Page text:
The attorneys general of Alabama, Louisiana, and South Dakota are worried ratification of the Equal Rights Amendment might protect women's reproductive rights.
Three Republican attorneys general filed suit this week hoping to derail an effort to ratify the Equal Rights Amendment.
The case, filed in federal court on Tuesday, argues the archivist of the United States should not count any new states that ratify the Equal Rights Amendment to the U.S. Constitution, as the deadline established by Congress for the amendment has expired.
But beyond the procedural concerns, attorneys general Steve Marshall (R-AL), Jeff Landry (R-LA), and Jason Ravnsborg (R-SD) — all men — also warned that ratification would "not promote true equality, but rather a far-left agenda" and would undermine "the progress women have made."
The proposed ERA simply states: "Equality of rights under the law shall not be denied or abridged by the United States or by any state on account of sex," and gives Congress the power to enforce it through legislation.
But in their filing, the trio argues "if the ERA were ratified today, activists would urge courts to use the amendment to overturn legitimate regulations of abortion and to mandate state funding of abortions." What's more, they claim, judges might overturn prisons that separate inmates based on their sex, separate sports teams for women, and other sex-specific segregation. These would only be impacted by the amendment if they were deemed to be a denial of equal rights.
When Congress voted in 1972 to send the Equal Rights Amendment to the states, it included a seven-year deadline for the needed 38 states to ratify. Congress later extended this deadline to 1982, but supporters only got 35 states to ratify by that time.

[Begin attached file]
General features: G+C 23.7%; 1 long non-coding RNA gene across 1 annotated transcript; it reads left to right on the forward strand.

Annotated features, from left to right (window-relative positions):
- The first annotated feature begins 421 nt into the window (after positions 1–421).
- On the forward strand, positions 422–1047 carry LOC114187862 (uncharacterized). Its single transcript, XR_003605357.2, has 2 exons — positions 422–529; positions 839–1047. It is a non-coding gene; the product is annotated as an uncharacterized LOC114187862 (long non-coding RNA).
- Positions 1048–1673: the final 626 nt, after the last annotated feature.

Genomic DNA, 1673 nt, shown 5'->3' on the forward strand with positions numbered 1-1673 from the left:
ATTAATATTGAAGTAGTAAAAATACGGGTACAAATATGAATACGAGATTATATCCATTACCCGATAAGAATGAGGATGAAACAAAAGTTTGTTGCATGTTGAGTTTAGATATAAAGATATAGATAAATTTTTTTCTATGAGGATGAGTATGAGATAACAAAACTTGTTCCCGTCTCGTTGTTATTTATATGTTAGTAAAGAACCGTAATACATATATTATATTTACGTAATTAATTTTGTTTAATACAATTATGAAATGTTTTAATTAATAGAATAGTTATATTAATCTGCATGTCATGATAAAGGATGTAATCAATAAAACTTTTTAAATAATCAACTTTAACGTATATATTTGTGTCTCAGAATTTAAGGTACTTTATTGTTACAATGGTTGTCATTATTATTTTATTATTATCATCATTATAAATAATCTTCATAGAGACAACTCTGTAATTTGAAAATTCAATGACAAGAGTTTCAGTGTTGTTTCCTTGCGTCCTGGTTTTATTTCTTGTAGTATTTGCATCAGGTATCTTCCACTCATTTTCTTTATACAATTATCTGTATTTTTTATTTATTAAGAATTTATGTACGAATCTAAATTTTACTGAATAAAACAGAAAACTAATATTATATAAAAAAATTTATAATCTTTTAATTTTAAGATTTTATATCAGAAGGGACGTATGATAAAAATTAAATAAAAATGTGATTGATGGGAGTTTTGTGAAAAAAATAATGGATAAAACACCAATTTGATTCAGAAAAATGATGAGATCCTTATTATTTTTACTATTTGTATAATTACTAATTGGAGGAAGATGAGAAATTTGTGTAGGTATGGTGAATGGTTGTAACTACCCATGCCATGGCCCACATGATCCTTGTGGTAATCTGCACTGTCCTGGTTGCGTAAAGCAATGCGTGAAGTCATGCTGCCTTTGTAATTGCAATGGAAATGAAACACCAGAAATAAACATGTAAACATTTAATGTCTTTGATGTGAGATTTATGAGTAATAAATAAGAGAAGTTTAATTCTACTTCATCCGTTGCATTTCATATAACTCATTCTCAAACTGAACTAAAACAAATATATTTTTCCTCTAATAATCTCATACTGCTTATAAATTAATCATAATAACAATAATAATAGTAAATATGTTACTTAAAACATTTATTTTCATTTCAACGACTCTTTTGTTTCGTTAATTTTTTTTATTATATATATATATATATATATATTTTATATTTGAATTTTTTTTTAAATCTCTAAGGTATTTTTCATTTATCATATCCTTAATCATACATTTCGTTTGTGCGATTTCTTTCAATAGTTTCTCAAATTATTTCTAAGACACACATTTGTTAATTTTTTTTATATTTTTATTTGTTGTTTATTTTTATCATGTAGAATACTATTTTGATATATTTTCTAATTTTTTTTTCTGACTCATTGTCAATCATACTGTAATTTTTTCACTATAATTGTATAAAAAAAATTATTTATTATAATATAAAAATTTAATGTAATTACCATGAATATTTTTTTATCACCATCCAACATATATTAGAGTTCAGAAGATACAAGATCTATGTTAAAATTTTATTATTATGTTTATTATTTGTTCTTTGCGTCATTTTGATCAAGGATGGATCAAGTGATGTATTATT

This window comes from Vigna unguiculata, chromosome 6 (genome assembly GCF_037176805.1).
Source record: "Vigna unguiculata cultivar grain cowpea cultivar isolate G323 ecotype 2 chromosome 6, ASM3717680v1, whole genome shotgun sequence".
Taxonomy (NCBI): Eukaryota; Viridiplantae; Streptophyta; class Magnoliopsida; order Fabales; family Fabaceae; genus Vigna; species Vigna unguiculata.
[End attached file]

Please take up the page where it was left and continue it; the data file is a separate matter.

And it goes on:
Still, some legal experts have argued that the Constitution does not permit deadlines for ratification of amendments. With legislatures in Nevada (2017) and Illinois (2018) voting in favor of ratification and new Democratic majorities in Virginia expected to do so next year, it is likely that the courts will have to decide this question in this case or another.
In an emailed statement, a spokesperson for the Alice Paul Institute — a nonprofit organization leading the national push for ERA ratification — blasted the suit.
"The Alabama Attorney General's lawsuit to halt the progress of the Equal Rights Amendment toward full ratification to the Unites States Constitution is a deeply disappointing attempt to continue to deny women and men from gaining full constitutional equality," she wrote.
"It replicates decades old misinformation campaigns that further deny citizens access to the truth, including the fact that 94% of Americans publicly support the Equal Rights Amendment. As 2020 approaches and we celebrate 100 years of women’s voting rights in the United States, the anti-ERA lawsuit is a shameful exercise that denies women, and men, equal legal rights."
The Republican Party once backed equal rights for women. Its platforms in 1952, 1956, 1960, 1972, and 1976 each expressly endorsed the Equal Rights Amendment.
Published with permission of The American Independent Foundation.